Unconventional Ideas From An Unconventional Source
"Branch transformation is about enhancing the effectiveness of the delivery chain."
Those 11 simple words were spoken at the onset of one of the most interesting lunch discussions I've ever had, and began an appetizer, sandwich and a couple of sodas' worth of fascinating talk about what role the branch should and can play in a credit union's operations.
They were spoken by Jim Hughes, director of Solutions Development for Diebold North America. Hughes was joined at our lunch by Gerald D. Verdi of Verdi & Co., a Buffalo-based delivery network and distribution planning consultancy that was acquired by Diebold six years ago.
If you think of Diebold's only relationship to the branch being the ATM in the wall, as I admit I did, think again. It has considerable resources dedicated to the evolving financial institution branch and answering the question, "How do I apply this technology and what is the business result." Of course, it remains a dominant player in ATM manufacturing, but as Hughes explained, "Conditions changed when our customers started to become more interested in strategic issues, such as retaining their members."
While some megabanks buy ATMs in the same volume credit unions buy shirts for their employees, Hughes said the country's not-for-profit co-ops typically have a leg up on those same money-center banks. "Credit unions are more at the forefront of applications of new technologies," he observed. "It seems like credit unions in many markets are the pacesetters and banks try to keep up."
"The credit union focuses more on the member," added Verdi. "The community bank focuses more on taking customers from the larger bank."
Where credit unions differ in their approach, said Verdi, is in being more self-service driven, including in the way they position their ATMs. He noted that credit unions will frequently ask Diebold for direction on where to place branches, when that question should really be part of a larger issue, which is what members want. "When you study member behavior of delivery channels you find they often vastly underestimate how much members want more ATMs," he said.
Still, Hughes reminded, "You have to do the analysis first. The equipment is for the end of the discussion."
Hughes said one aspect of working with credit unions that is enjoyable is the willingness to experiment and pilot different delivery approaches across the entire enterprise.
Where both credit unions and banks often fall short, agreed both gentlemen, is in two areas. The first lies in organic growth opportunities, with Hughes noting credit unions are often attuned to new members at the time of account opening, but they still underestimate the amount of business that could be had during that captive moment. The second shortcoming lies in not recognizing that the composition of the delivery channels may not be what members and prospects will say they are looking for, but it is every bit as valued as product characteristics. "If you look at (the business) members do with all financial providers that tells you there are numerous other relationships to be captured," pointed out Hughes. "It costs so much to serve members, but the growth opportunities are huge."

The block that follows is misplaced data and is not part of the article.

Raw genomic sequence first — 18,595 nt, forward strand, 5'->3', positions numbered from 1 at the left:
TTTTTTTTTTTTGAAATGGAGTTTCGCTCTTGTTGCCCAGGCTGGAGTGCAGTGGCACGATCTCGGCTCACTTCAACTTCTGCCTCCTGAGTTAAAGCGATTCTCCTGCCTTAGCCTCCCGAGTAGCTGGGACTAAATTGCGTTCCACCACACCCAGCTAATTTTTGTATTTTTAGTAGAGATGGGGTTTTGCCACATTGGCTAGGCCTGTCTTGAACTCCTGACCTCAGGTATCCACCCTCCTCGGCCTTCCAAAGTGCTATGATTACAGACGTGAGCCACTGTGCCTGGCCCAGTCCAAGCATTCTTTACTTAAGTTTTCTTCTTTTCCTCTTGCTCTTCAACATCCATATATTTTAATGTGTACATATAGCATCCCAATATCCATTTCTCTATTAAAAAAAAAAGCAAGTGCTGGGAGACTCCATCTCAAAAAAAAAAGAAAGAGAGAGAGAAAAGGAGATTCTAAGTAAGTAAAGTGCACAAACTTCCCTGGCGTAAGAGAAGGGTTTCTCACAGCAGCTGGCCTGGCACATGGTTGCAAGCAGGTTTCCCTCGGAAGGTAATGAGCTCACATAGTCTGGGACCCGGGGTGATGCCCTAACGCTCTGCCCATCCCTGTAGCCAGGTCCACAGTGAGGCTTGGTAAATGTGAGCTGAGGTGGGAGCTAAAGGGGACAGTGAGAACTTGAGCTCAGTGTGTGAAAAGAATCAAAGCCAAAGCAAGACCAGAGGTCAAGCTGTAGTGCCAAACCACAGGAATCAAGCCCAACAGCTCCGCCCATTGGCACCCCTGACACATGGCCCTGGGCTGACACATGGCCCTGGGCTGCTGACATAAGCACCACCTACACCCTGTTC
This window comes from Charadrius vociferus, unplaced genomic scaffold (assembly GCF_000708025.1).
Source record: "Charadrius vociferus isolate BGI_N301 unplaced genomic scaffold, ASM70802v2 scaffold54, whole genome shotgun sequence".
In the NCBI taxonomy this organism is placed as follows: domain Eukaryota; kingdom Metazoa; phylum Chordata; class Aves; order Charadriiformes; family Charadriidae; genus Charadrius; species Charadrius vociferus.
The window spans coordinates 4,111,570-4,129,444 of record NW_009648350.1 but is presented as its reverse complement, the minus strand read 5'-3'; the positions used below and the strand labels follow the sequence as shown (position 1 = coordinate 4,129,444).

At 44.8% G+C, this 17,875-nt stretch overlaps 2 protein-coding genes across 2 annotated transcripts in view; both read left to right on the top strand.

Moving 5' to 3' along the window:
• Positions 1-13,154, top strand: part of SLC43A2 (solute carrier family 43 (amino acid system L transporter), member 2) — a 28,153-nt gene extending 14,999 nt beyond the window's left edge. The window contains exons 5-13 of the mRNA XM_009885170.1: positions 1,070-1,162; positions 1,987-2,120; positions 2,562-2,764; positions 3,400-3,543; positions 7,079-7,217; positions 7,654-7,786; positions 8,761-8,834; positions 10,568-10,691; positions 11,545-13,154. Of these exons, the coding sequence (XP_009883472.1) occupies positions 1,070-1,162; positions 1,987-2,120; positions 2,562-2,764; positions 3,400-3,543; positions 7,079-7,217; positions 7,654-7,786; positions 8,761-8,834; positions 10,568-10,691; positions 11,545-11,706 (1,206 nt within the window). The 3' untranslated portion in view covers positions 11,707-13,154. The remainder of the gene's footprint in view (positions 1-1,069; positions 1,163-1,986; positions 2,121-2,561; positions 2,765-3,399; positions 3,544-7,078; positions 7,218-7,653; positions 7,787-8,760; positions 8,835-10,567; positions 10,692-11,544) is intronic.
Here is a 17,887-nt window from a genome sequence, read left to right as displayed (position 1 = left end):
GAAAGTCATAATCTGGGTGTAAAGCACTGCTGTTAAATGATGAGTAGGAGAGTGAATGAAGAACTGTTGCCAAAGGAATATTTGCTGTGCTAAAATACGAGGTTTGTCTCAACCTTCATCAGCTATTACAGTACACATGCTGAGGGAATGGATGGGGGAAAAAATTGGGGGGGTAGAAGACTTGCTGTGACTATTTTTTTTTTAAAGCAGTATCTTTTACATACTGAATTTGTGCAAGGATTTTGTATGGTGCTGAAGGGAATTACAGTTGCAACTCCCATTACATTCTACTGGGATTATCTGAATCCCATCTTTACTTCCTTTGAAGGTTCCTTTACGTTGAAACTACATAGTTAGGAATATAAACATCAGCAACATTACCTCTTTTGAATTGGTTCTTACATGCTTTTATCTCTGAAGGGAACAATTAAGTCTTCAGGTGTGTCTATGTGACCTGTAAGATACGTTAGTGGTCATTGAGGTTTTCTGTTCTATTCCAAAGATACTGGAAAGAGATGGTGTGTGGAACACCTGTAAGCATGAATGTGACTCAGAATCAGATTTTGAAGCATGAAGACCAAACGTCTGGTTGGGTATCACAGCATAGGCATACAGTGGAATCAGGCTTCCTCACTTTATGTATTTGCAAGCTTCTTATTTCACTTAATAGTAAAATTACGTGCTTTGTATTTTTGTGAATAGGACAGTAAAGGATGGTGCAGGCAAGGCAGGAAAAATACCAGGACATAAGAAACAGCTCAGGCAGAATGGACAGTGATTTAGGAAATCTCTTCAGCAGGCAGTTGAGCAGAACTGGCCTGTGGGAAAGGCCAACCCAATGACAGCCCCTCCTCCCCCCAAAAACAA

Hughes said Diebold's research and analysis has consistently found that members whose relationships place them in the low (to no) quadrant of profitability frequently live in higher-income neighborhoods and zip codes, and that just because your credit union may find a plum branch location at the corner of Rodeo Drive and the Yellow Brick Road, profitability is not a lock. In fact, added Hughes, another interesting finding about members who are higher income but low usage when it comes to their credit union is that most have a very high perception of the value of the credit union.
Where Diebold seeks to mine data isn't just in the demographic or census data; instead, it often finds gold right there inside the credit union's walls. "A lot of times credit unions don't realize all the data they have," he said. "They have the data to tell a strategic story that can be quantified with financials."
So what about the branch building craze, especially among banks?
"The number of branches they envision is not the number they need," responded Hughes. "They still have the traditional bank mentality that they need to be on every corner. The issue of saturation is quite real. The average balance after the first year of business (at a branch) continues to go down. It also ignores the issue of interest rates. The cost of acquiring deposits has gone up."
But what about the boom in the "branch of the future" that has somehow evolved into a combination coffee shop/Internet cafe/public meeting house, where financial transactions are just a sidelight?
"There is a limit to how much people want to hang out at a branch, but we will see fewer waiting areas and more educational areas," said Verdi. "No one is ever going to say 'I'll meet you at the branch.' It has a different dynamic than a restaurant."
But then the real issue of eating for most credit unions when it comes to branches is eating costs, which is why both Hughes and Verdi say there is so much to digest first.
Frank J. Diekmann is Publisher of The Credit Union Journal.